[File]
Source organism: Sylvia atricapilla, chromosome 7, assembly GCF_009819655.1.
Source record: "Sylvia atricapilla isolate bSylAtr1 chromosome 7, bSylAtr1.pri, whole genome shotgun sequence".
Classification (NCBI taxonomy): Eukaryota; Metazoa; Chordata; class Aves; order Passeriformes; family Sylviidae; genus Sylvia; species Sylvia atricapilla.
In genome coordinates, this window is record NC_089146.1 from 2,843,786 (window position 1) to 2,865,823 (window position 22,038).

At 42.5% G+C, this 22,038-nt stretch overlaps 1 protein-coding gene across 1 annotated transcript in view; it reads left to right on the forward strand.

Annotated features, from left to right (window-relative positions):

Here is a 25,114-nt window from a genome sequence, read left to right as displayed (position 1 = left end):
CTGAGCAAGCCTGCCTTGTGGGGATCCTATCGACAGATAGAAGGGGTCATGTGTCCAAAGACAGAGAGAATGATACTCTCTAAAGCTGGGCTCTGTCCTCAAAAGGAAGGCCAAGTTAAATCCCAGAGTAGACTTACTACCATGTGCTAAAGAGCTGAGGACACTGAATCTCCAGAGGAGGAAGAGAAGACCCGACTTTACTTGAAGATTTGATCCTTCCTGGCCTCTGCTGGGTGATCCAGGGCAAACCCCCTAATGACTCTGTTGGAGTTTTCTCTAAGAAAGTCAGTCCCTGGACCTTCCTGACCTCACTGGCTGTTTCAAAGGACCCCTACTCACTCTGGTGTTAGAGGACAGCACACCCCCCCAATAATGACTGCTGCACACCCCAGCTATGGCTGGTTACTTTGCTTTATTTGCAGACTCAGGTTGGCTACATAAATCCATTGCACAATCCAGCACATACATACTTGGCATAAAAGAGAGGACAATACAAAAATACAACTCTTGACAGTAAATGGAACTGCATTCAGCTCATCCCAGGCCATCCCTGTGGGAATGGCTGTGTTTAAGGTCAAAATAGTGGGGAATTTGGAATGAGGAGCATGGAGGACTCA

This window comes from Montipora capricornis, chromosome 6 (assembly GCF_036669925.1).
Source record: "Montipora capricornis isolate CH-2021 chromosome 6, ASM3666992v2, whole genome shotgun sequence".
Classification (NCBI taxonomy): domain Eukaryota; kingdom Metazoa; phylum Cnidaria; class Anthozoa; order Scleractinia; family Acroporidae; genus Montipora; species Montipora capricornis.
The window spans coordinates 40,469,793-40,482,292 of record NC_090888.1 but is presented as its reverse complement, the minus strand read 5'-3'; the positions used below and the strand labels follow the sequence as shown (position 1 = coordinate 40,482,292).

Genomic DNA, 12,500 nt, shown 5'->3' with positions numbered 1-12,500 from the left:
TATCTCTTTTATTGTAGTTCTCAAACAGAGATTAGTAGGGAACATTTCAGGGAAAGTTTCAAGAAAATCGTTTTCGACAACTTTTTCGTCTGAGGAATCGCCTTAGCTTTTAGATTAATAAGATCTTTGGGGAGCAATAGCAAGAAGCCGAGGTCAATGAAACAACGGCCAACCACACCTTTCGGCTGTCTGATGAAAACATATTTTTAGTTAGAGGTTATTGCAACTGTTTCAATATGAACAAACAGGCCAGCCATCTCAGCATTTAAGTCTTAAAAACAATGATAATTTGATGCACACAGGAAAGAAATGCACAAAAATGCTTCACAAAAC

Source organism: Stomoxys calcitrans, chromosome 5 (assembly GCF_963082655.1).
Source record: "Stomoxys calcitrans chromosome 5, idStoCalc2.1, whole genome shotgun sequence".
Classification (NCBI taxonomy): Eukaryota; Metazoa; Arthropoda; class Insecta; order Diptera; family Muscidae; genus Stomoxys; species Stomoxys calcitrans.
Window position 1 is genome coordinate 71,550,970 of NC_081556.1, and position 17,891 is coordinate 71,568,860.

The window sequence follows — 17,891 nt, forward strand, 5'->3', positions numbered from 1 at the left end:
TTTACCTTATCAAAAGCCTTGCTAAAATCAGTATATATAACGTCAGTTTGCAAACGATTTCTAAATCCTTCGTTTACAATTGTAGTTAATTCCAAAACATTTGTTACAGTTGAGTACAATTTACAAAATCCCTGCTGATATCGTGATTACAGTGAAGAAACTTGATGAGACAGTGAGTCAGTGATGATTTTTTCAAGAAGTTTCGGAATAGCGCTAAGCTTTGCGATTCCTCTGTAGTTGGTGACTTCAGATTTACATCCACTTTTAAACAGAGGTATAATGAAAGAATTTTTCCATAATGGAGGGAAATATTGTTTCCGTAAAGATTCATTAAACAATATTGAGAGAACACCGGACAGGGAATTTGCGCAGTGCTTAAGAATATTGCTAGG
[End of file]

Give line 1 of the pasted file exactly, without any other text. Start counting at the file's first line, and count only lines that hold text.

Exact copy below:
Source organism: Sylvia atricapilla, chromosome 7, assembly GCF_009819655.1.